Dead Body Found in San Juan Capistrano 2021
San Juan Capistrano has a rich and vibrant history that spans over 250 years. As a community, it has provided its inhabitants with memories, inspiration and education – providing them with memories to cherish for life’s journey.
San Juan Capistrano, California’s Orange County seat, is a vibrant community that provides educational programs, health services and outdoor activities to its residents. Additionally, its culture is diverse – encompassing generations of people with varied interests.
The city’s Police Services Department provides professional and responsive law enforcement services to residents of San Juan Capistrano. They strive to promptly answer calls for service, safeguard lives and property, promote public safety and maintain crime prevention programs.
On December 18th, 2021, a woman’s body was discovered in a dry creek bed along the Bluff Trail in San Juan Capistrano. Authorities are still awaiting official identification from the Orange County Coroner to identify her.
It is believed the woman missing is Shirley “Jean” Airth, 94. She was last seen leaving her home in the 32000 block of Via Buena in San Juan Capistrano about one week ago.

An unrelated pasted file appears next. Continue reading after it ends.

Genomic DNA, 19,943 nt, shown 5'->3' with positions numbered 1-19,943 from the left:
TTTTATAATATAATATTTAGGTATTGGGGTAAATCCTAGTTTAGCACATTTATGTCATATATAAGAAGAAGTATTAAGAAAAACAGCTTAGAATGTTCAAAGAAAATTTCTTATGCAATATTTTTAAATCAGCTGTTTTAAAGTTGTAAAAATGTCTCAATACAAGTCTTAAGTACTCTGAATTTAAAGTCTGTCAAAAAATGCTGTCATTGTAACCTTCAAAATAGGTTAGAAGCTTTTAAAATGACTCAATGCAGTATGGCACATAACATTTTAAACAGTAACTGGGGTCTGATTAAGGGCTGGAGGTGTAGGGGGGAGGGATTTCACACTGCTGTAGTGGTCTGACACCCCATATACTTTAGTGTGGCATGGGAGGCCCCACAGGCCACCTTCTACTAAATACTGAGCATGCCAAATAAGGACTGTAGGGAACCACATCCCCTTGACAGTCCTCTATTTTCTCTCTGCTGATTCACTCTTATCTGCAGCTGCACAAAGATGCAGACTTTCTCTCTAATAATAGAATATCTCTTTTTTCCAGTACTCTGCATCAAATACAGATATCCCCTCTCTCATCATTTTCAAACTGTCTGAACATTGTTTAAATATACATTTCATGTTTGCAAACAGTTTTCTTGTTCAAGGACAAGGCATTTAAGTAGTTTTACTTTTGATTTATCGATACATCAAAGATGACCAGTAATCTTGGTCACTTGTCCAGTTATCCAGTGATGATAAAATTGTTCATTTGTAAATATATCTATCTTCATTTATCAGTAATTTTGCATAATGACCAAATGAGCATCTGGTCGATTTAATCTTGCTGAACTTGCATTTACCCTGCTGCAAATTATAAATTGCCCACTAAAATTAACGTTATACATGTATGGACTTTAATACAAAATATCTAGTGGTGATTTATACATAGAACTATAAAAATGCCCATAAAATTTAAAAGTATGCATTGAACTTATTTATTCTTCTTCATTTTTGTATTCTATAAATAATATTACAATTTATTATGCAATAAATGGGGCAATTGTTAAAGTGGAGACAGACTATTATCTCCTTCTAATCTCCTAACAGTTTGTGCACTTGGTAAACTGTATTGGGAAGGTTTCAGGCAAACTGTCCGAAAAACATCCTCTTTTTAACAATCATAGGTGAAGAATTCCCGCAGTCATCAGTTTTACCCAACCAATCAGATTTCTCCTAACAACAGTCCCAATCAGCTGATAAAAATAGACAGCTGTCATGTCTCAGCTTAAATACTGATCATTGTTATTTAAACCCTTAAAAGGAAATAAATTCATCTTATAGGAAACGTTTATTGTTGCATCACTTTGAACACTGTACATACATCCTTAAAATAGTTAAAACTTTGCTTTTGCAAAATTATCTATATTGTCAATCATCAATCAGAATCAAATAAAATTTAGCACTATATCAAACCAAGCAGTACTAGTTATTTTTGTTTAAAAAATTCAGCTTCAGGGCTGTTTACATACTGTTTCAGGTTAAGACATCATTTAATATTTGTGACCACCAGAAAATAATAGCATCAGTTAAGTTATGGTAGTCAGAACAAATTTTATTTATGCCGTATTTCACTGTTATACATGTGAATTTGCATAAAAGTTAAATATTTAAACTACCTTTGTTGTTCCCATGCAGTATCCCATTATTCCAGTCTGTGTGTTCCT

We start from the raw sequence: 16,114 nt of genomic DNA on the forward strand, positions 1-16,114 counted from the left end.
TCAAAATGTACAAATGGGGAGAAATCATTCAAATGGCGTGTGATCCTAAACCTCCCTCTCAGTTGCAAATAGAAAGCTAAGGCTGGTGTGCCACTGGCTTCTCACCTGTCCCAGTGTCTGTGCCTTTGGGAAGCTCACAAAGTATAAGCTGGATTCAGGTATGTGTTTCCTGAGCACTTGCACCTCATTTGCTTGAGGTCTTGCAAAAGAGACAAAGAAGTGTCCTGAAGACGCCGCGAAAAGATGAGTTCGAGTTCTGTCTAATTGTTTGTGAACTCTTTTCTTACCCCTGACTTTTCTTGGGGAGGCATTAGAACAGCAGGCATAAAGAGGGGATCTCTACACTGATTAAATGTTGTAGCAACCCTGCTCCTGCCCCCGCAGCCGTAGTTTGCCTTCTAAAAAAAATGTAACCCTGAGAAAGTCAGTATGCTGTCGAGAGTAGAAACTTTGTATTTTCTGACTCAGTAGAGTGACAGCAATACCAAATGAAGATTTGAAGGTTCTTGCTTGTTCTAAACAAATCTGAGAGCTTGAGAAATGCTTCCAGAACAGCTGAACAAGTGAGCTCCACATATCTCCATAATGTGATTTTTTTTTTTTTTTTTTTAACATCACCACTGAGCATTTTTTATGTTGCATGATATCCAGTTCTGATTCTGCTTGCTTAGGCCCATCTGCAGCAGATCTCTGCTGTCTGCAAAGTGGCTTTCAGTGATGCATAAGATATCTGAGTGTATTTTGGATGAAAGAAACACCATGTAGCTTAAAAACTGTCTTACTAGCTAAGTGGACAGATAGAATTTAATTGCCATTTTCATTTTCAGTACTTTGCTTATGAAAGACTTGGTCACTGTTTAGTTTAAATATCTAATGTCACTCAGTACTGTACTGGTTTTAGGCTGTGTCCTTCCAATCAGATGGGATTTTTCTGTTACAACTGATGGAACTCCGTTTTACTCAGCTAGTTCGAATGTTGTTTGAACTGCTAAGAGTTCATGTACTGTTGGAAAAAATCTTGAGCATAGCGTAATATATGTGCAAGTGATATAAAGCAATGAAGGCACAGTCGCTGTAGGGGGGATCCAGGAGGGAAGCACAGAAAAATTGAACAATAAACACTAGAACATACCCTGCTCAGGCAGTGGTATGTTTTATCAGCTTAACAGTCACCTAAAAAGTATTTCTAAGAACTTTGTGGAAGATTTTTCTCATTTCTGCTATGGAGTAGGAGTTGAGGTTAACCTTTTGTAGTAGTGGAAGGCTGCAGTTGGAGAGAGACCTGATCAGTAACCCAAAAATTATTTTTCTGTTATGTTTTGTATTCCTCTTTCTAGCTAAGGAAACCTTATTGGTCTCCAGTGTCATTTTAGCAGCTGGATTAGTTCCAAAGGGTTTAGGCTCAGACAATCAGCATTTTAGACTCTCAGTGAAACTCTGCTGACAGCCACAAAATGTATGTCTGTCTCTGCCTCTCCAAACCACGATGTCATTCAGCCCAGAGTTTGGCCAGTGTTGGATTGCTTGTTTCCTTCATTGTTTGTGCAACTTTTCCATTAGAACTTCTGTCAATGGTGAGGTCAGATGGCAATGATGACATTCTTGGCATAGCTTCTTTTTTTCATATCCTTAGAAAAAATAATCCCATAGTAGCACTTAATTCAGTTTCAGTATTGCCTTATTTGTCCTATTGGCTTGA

Her death is being investigated as a murder and she will be formally identified by a judge during a court hearing later this month.
Mission San Juan Capistrano, founded in 1776 by Saint Junipero Serra and widely considered to be one of the most influential Spanish missionaries in North America, is a significant landmark.
Today, the mission is a bustling church and community hub. It boasts several historic buildings such as Serra Chapel – named for its founder – which serves as one of only two remaining mission churches in California still dedicated to religious worship and is the last remaining location where Saint Serra celebrated Mass.
In the Serra Memorial Garden, a statue of Saint Serra stands proudly. Commissioned in 1914 by Father John O’Sullivan to commemorate the mission’s founder, it recently celebrated its centennial year.
Visit the Bell Wall, where the original two bells (San Vicente and San Juan) once hung from a bell tower. They are rung seven times each day, seven days a week to commemorate the founding of Mission San Juan Capistrano.
In addition to the bells, there are other historic items on display at the mission. A museum chronicles the history of the Mission and its founder, while a special exhibit displays what may have been worn by Saint Serra when he visited.
Walking the grounds of Mission San Juan Capistrano can be both humbling and enlightening, as you learn about both its historical legacy and present-day impact on the local community.
Since the late 1800s, the mission has celebrated its heritage through the ringing of its historic bells. This task is performed by a few dedicated men who choose to share their culture with the world through this meaningful ritual.